No, we’re not kidding.
An Iowa House panel advanced a measure this week that would prohibit school districts from allowing “instruction of any kind” related to sexual orientation or gender identity, without first notifying parents and giving them an opportunity to opt out their children.
One of the 13 Republican co-sponsors of House File 2201 acknowledged that, as written, the proposal could bar a teacher in a government class from mentioning Democratic presidential frontrunner Pete Buttigieg‘s sexuality. Coincidentally, Buttigieg won the Iowa Democratic caucus last week.
The bill applies to “any program, curriculum, material, test, survey, questionnaire, activity, announcement, promotion or instruction of any kind” related to sexual orientation or gender identity.
Iowa already allows parents to opt their children out of instruction in human growth and development, but HF 2201 would apply to all courses.
“It assumes children can turn gay by suggestion,” said Lorilei Baker, an Urbandale mental health professional, according to NBC Channel 13.
GOP Rep. Randy Salmon, one of the bill’s co-sponsors, told the Des Moines Register it is needed because, “Not all students, parents or families agree with the viewpoint held by many schools regarding sexual orientation or gender identity issues. And they should be allowed to opt out of instruction that contains that.”
Emily Piper of the Iowa Association of School Boards, which opposes the bill, raised the example of Buttigieg’s candidacy.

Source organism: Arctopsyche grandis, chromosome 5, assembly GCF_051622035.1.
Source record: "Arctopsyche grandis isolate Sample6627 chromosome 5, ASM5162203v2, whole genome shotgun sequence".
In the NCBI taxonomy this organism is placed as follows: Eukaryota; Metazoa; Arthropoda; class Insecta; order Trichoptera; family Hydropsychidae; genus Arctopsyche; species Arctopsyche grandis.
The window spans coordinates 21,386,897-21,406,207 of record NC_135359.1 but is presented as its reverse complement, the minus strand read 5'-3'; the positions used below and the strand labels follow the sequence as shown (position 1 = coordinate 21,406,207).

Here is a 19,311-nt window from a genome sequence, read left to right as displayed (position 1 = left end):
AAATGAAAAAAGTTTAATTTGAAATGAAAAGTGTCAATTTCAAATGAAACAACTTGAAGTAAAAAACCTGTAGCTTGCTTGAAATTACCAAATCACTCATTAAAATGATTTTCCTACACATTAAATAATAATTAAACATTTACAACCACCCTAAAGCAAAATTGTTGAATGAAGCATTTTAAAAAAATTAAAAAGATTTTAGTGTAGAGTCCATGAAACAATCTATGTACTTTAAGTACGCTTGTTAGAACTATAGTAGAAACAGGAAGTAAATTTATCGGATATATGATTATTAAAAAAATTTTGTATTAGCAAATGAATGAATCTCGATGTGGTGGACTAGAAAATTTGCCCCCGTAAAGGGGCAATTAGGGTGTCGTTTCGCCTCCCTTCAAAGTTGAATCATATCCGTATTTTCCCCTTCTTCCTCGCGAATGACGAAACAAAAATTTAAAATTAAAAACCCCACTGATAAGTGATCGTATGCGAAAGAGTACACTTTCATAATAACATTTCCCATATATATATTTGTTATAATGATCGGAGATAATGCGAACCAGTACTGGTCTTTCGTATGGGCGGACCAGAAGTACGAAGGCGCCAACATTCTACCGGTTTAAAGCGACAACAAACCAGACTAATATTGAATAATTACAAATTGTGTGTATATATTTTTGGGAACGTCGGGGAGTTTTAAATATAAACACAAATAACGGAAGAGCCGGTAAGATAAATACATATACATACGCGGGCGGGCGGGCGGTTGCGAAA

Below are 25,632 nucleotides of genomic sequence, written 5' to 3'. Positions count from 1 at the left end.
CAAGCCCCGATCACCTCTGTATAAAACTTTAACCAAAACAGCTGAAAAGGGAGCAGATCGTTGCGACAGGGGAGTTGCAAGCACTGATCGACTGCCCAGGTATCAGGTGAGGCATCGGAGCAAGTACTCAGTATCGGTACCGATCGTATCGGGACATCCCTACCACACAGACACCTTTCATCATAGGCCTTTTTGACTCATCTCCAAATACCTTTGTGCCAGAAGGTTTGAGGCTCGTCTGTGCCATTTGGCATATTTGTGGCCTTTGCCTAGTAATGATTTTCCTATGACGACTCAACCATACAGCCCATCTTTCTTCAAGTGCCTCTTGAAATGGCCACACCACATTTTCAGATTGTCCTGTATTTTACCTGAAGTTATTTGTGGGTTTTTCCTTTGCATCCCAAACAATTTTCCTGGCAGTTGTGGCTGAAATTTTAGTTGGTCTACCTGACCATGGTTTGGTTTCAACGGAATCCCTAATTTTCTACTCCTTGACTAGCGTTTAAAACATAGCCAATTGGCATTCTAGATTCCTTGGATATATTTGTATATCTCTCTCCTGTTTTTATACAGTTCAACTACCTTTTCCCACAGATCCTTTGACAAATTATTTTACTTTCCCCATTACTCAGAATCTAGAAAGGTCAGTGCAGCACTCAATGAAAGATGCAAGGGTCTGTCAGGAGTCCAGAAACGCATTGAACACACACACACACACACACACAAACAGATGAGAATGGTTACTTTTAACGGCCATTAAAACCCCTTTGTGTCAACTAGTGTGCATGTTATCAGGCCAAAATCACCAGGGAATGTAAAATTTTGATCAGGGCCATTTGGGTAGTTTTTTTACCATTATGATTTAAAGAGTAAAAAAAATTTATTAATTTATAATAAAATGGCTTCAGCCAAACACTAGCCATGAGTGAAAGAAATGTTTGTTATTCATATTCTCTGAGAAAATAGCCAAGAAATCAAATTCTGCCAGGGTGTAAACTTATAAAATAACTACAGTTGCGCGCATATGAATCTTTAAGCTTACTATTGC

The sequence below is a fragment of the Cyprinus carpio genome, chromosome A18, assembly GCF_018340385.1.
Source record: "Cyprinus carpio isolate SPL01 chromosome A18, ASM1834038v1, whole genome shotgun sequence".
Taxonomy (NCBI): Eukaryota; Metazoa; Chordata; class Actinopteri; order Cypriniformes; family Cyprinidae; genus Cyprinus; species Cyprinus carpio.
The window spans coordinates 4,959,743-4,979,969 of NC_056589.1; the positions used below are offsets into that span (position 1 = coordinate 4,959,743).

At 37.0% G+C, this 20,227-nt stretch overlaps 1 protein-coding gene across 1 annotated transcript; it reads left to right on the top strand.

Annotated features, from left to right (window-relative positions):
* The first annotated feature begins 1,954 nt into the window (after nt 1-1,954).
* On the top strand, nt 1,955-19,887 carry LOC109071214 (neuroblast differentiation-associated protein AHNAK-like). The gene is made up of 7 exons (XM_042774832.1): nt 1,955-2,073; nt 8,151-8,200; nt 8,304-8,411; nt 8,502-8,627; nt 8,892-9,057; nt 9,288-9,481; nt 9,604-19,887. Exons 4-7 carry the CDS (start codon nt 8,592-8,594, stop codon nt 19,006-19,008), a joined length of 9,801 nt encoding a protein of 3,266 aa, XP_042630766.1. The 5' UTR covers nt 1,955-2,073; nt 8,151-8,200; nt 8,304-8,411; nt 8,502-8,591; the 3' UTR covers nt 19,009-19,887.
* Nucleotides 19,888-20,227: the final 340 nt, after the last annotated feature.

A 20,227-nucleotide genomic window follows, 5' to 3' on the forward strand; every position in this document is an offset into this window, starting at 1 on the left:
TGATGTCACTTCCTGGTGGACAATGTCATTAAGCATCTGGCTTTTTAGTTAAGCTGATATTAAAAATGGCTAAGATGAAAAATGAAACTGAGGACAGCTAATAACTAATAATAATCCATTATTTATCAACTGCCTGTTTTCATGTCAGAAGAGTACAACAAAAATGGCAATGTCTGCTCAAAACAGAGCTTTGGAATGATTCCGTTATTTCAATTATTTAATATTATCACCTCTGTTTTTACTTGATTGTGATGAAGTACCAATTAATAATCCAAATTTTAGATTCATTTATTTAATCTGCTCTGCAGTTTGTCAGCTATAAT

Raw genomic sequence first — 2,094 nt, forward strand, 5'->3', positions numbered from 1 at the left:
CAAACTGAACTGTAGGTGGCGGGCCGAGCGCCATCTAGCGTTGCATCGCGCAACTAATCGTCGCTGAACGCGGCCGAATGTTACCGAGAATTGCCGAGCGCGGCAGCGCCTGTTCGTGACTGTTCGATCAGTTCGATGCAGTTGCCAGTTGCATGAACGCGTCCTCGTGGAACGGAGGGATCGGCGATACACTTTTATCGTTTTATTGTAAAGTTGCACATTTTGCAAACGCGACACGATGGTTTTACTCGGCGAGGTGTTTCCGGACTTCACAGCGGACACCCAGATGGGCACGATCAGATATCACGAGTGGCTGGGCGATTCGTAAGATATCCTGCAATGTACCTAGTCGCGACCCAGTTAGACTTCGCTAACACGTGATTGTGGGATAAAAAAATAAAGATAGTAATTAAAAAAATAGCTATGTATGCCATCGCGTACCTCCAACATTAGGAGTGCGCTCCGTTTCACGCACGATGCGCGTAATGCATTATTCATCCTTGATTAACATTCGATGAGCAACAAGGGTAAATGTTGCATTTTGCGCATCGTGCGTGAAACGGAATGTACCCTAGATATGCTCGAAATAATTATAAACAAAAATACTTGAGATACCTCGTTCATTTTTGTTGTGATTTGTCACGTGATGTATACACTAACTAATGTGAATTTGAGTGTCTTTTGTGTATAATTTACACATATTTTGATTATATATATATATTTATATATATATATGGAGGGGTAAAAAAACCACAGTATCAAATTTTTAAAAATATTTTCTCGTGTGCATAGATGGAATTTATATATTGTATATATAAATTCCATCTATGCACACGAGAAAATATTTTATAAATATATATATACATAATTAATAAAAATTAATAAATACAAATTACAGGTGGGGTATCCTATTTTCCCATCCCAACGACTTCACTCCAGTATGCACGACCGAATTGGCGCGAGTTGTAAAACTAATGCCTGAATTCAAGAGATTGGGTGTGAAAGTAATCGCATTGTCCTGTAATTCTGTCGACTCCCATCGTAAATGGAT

“What if we’re having a discussion on current events and there’s a presidential candidate who is gay? Can we not have that conversation in the government class?” Piper said.
According to Channel 13, Salmon said merely discussing Buttigieg’s candidacy in class “wouldn’t trigger notifying parents, but discussing his sexual orientation might.”
Salmon acknowledged that the language in the bill needs to be refined, according to the Register. “She told reporters that her intention is not to have a simple mention of a historical figure in history class to necessarily require notification.”
Salmon was one of two Republicans who voted Monday to advance the measure to the full House Education Committee. Democratic Rep. Art Staed cast the lone dissenting vote.
“We have a system for that with local school boards,” Staed said. “To say that there’s no parent input right now, I think, is ridiculous. I just retired from teaching two years ago. I can tell you, parent input is always part of the process of everything that we do.”
Earlier this year, an Arizona Republican lawmaker introduced a bill that would have banned any discussion of homosexuality in schools. But she later withdrew the measure in response to national outrage.
According to One Iowa, HF 2201 is among at least 13 anti-LGBT bills introduced in the current legislative session.